• Last updated on November 11, 2022

The Supreme Court held that federal judges could not order the busing of students across school district lines into districts that had done nothing to promote racial segregation.

A federal district judge ordered a desegregation plan for the greater Detroit area, which included the predominantly black central city and fifty-three suburban school districts in which the students were mostly white. The judge had found that the Detroit school board had been guilty of practices that constituted de jure segregation. Although there was no evidence that any of the other districts had promoted segregation, he decided that a Detroit-only plan was inadequate to achieve school desegregation. He justified his order by referring to Swann v. Charlotte-Mecklenburg Board of Education[case]Swann v. Charlotte-Mecklenburg Board of Education[Swann v. Charlotte-Mecklenburg Board of Education] (1971), in which the Court had upheld a massive busing plan designed to desegregate an entire urban school district, even though only portions of the large district had been found to have engaged in discriminatory practices.School integration and busing;Milliken v. Bradley[Milliken v. Bradley]

By a 5-4 margin, the Supreme Court held that the district judge had exceeded his authority. Speaking for the Court, Chief Justice Warren E. BurgerBurger, Warren E.;Milliken v. Bradley[Milliken v. Bradley] emphasized that the remedy of busing was appropriate only when a particular district had been found to have engaged in discriminatory practices or policies. Burger observed that the record in the case did not present any evidence that the suburban districts had either caused or contributed to school segregation. Thus, the Milliken decision reaffirmed the validity of the de facto/de jure distinction and established a presumption against the use of interdistrict busing remedies.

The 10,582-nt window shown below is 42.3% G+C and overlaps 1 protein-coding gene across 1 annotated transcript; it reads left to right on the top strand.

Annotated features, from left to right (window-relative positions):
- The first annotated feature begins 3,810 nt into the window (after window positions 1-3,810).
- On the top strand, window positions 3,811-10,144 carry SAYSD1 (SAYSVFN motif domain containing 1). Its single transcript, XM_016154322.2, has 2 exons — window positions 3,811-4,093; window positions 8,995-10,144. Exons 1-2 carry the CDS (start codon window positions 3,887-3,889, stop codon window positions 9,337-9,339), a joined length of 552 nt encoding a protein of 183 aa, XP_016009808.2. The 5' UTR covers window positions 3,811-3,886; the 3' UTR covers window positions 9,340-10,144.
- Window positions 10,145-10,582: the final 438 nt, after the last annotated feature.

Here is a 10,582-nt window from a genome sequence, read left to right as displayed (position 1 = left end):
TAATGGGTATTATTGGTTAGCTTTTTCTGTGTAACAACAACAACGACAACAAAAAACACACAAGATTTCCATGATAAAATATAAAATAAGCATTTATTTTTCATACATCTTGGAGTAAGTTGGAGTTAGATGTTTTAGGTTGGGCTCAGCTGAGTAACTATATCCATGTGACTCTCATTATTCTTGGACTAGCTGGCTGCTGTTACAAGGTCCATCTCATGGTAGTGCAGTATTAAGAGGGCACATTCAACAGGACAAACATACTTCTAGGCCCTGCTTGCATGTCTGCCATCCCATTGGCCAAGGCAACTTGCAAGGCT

Milliken defused the criticism directed at the Court because of the busing issue, but it did not entirely eliminate controversial interdistrict desegregation plans. In Boston and other cities, court-ordered busing produced intense hostility and even violence. In the 1990’s, however, controversy about the issue decreased as busing became much less common.

Board of Education of Oklahoma City v. Dowell

Race and discrimination

School integration and busing

Segregation, de facto

State action

Swann v. Charlotte-Mecklenburg Board of Education

Categories: History Content